Vitamin D deficiency is a pandemic in the United States, but many Americans, including physicians, are not aware that they may be lacking this important nutrient.
The wellness world talks a lot about Vitamin D for optimum wellness and for the prevention of disease. After reading this article, you will understand why.
Researchers have pointed out that increasing levels of vitamin D3 among the general population could prevent chronic diseases that claim nearly one million lives throughout the world each year!
Vitamin D is Not a Vitamin
Many people think that vitamin D is really a vitamin, but in reality, the active form of vitamin D is one of the most potent hormones in your body, and regulates more genes and bodily functions than any other hormone yet discovered.
Best Source of Vitamin D
We can get vitamin D from foods such as fortified milk and cereals as well as eggs, salmon, tuna and mackerel, but the amounts found naturally in most foods are not significant. Sun exposure is the best way to maintain adequate levels; ultraviolet rays trigger vitamin D synthesis in the skin. In spite of the ability to make our own vitamin D, most people in the U.S. need to take supplemental vitamin D, especially seniors, as the ability to synthesize it in the skin declines with age.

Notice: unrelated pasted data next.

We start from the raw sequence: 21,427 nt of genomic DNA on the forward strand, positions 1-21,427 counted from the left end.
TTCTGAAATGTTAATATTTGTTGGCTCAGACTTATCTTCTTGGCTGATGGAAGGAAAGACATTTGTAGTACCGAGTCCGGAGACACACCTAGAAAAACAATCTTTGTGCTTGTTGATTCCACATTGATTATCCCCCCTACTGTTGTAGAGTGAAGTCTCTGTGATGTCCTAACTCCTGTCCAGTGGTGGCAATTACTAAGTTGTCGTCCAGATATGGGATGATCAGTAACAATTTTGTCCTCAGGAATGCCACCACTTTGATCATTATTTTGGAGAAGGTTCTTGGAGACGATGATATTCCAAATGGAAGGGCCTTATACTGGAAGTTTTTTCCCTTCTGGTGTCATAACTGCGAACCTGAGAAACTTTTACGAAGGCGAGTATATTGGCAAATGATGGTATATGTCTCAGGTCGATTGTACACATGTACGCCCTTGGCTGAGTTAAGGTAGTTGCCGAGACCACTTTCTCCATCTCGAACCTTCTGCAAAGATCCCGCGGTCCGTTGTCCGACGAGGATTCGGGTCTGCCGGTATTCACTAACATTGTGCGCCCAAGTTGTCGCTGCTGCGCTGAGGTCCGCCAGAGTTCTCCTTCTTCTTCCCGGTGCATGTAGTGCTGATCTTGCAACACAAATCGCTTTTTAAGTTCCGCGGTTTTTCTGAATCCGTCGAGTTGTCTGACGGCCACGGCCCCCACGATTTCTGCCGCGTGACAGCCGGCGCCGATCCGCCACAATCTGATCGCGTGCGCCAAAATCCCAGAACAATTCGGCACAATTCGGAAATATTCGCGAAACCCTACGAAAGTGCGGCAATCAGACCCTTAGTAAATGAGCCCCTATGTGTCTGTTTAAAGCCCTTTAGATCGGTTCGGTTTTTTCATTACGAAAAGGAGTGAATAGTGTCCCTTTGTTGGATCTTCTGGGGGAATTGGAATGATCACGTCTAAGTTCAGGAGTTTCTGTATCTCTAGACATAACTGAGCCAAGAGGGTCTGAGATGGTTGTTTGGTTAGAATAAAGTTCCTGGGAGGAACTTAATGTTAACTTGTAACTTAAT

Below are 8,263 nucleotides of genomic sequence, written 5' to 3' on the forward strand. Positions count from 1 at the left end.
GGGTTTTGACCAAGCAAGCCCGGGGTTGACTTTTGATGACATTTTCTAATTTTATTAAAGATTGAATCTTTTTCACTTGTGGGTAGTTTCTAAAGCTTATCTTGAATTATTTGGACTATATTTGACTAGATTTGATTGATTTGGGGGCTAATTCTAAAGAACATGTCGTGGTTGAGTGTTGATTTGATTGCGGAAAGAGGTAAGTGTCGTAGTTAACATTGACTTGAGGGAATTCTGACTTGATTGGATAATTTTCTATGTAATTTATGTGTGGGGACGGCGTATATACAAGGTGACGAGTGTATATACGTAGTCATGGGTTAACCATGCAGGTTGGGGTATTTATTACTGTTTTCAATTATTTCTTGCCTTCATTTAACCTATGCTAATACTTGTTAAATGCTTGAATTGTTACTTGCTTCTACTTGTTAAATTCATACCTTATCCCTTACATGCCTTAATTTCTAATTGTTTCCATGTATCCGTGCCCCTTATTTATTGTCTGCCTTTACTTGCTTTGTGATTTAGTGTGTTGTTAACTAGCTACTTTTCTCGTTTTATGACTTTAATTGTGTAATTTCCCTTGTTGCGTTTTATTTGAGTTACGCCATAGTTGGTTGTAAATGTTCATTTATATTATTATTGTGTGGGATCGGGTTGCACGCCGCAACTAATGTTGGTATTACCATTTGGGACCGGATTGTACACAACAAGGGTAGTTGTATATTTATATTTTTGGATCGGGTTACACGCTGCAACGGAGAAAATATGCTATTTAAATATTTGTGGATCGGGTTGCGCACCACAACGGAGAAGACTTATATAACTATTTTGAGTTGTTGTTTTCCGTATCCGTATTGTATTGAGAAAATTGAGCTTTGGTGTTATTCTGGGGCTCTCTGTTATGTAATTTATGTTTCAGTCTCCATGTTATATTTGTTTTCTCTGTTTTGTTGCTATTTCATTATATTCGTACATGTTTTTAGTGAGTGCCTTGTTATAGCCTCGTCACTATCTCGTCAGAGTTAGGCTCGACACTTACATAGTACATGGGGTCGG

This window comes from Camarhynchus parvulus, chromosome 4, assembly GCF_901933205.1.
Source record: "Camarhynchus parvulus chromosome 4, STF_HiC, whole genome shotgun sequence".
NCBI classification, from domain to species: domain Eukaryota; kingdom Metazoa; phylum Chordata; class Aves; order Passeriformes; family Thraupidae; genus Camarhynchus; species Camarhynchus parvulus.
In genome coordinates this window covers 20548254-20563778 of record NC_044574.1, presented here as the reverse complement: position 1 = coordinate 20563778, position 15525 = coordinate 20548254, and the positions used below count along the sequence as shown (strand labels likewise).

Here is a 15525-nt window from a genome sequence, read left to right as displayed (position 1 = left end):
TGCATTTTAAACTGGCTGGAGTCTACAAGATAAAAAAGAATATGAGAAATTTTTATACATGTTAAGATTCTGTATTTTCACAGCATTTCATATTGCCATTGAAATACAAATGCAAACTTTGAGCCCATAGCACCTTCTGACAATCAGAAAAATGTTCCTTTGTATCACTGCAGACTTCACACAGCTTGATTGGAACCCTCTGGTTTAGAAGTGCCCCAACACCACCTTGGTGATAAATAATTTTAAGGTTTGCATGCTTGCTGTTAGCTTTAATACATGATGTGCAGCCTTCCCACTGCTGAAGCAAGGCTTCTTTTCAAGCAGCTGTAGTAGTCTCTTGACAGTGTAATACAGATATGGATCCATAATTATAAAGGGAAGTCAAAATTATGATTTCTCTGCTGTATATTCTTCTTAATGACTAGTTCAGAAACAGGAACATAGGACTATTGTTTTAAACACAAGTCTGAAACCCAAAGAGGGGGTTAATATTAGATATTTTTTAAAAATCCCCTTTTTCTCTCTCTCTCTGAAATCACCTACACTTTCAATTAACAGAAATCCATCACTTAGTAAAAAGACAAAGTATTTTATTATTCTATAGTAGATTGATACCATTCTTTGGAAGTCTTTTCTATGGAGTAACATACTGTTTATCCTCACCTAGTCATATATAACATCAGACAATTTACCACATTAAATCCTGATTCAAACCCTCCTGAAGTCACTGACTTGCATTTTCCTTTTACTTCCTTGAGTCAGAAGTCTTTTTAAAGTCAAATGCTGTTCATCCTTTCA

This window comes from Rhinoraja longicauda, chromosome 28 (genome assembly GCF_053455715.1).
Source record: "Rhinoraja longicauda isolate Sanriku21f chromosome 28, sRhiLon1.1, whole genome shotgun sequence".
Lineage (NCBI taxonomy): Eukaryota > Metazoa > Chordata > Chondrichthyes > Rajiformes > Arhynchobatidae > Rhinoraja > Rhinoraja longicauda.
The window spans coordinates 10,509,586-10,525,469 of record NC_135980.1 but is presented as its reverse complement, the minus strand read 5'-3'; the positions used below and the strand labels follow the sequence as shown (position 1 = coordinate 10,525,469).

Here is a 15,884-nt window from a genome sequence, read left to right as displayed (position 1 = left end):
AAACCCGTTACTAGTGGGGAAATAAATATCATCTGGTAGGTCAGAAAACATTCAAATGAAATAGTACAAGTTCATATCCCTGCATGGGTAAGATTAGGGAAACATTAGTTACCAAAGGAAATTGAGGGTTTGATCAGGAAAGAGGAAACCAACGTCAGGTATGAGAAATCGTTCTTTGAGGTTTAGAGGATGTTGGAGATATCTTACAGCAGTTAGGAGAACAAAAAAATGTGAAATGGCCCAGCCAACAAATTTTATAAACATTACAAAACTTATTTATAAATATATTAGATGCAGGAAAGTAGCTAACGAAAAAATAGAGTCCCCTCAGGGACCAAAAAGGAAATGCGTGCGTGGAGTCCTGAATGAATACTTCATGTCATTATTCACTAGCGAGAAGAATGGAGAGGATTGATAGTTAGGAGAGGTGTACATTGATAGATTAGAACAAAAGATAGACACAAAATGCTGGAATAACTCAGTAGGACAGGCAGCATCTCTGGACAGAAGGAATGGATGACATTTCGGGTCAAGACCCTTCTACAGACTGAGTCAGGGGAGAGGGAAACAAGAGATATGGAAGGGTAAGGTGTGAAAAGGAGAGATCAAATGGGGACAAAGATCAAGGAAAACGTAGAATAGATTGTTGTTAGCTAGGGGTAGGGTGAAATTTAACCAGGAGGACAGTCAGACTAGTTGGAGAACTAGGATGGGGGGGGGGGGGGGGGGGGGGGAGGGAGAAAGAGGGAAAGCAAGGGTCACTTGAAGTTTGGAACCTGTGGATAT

How Much Do We Need?
Based on research published by Grassroots Health from the D*Action study, the average adult needs to take 8,000 IU’s of vitamin D per day in order to elevate his or her levels above 40 ng/ml — the bare minimum requirement necessary for disease prevention. Ideally, you’ll want your levels to be between 50-70 ng/ml.
The only way to truly optimize your own vitamin D levels is to work with your doctor, take the 25 OH D blood test and then get sun exposure and/or supplement with a dose somewhere in the range of 5,000-40,000 IU, retesting your blood levels after a few months of supplementation.
Symptoms of Low D:
All content and information are for general informational purposes only and are not intended to be a substitute for the advice, diagnosis, and/or treatment by a qualified medical practitioner. Check with your physician for recommended vitamin intake.
Before starting any diet regime, check with your physician to see what’s best for you.